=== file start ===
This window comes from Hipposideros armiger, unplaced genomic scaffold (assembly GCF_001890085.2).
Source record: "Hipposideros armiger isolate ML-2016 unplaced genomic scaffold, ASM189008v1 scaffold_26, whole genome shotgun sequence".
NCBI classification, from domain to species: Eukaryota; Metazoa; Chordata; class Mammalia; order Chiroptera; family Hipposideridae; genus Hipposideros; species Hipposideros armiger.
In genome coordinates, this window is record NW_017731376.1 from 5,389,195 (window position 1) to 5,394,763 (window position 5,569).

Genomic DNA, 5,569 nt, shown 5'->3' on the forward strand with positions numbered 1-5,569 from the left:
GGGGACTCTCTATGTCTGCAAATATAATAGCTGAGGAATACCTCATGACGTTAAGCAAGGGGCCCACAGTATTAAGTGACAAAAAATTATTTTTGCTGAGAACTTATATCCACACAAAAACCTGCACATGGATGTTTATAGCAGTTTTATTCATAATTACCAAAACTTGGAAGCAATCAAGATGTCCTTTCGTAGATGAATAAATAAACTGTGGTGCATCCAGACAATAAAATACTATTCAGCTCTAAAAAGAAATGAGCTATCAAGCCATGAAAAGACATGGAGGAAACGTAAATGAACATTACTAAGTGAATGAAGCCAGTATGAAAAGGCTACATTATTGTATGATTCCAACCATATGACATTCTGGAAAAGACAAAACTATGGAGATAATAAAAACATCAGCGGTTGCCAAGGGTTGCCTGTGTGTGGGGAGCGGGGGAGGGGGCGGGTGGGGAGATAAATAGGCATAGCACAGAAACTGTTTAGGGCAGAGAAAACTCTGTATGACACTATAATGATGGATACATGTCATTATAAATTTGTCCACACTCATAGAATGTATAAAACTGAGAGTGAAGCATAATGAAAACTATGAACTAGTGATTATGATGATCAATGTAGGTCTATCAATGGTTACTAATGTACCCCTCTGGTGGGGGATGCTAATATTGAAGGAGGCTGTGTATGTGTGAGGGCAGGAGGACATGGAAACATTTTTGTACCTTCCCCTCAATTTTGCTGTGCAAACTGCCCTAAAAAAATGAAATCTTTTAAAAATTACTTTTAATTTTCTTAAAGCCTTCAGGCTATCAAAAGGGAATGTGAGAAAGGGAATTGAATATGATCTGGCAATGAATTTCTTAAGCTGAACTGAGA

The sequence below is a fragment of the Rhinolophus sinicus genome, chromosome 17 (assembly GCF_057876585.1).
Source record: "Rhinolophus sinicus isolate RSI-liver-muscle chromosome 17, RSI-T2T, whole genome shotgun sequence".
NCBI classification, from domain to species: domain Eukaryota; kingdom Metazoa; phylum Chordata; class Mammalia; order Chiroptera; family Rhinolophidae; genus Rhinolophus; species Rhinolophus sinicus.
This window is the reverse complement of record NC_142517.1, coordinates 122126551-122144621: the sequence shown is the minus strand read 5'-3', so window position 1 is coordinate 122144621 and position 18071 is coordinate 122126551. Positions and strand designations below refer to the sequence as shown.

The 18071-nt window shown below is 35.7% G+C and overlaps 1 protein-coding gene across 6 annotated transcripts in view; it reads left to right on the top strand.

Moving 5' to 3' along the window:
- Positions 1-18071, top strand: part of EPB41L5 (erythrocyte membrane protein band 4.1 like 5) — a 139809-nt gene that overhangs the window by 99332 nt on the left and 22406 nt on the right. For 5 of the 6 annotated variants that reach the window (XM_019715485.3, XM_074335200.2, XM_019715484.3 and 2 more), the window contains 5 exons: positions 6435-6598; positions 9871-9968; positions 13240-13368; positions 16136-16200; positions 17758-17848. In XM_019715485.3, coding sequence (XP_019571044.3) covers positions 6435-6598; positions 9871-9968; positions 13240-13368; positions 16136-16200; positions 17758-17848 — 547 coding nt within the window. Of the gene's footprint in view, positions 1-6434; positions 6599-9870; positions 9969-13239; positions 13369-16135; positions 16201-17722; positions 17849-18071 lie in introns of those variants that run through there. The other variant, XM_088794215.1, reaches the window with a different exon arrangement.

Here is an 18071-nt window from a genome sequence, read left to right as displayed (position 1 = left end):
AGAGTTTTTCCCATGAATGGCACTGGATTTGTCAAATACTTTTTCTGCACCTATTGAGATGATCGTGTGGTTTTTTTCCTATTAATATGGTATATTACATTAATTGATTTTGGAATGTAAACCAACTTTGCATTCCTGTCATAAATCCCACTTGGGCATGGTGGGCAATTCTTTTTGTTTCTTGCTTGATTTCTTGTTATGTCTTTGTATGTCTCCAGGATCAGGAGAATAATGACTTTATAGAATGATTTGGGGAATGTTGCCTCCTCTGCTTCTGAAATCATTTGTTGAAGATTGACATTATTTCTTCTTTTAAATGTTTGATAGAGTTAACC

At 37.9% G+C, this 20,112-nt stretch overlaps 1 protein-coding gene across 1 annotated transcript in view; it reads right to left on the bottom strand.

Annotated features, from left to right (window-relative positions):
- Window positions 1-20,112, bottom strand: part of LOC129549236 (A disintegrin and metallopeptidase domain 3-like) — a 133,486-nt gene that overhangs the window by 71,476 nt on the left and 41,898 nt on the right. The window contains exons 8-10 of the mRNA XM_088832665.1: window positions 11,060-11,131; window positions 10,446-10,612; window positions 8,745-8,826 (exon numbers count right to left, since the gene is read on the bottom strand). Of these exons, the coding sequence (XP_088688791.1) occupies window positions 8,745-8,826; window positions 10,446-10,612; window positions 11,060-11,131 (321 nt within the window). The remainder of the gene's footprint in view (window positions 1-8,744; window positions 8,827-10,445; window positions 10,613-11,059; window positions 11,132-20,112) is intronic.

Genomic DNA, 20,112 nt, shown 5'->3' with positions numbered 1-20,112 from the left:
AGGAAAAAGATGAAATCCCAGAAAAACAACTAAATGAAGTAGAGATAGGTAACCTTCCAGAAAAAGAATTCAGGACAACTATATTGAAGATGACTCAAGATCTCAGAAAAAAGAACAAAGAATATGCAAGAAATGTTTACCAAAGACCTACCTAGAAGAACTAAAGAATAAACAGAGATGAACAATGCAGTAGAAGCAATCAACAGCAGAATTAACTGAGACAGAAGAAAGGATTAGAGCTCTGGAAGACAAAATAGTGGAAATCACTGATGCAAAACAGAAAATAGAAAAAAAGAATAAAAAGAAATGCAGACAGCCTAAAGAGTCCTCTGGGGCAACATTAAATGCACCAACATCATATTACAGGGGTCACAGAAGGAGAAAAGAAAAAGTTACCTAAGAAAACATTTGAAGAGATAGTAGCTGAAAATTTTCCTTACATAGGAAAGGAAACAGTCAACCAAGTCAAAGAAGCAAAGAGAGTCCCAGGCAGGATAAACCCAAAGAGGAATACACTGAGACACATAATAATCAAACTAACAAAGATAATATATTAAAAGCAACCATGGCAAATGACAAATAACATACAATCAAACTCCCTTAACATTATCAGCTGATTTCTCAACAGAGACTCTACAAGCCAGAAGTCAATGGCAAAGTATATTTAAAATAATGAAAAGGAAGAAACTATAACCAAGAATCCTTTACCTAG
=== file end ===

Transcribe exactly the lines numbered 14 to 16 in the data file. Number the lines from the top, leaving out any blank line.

Here is an 18071-nt window from a genome sequence, read left to right as displayed (position 1 = left end):
AGAGTTTTTCCCATGAATGGCACTGGATTTGTCAAATACTTTTTCTGCACCTATTGAGATGATCGTGTGGTTTTTTTCCTATTAATATGGTATATTACATTAATTGATTTTGGAATGTAAACCAACTTTGCATTCCTGTCATAAATCCCACTTGGGCATGGTGGGCAATTCTTTTTGTTTCTTGCTTGATTTCTTGTTATGTCTTTGTATGTCTCCAGGATCAGGAGAATAATGACTTTATAGAATGATTTGGGGAATGTTGCCTCCTCTGCTTCTGAAATCATTTGTTGAAGATTGACATTATTTCTTCTTTTAAATGTTTGATAGAGTTAACC

At 37.9% G+C, this 20,112-nt stretch overlaps 1 protein-coding gene across 1 annotated transcript in view; it reads right to left on the bottom strand.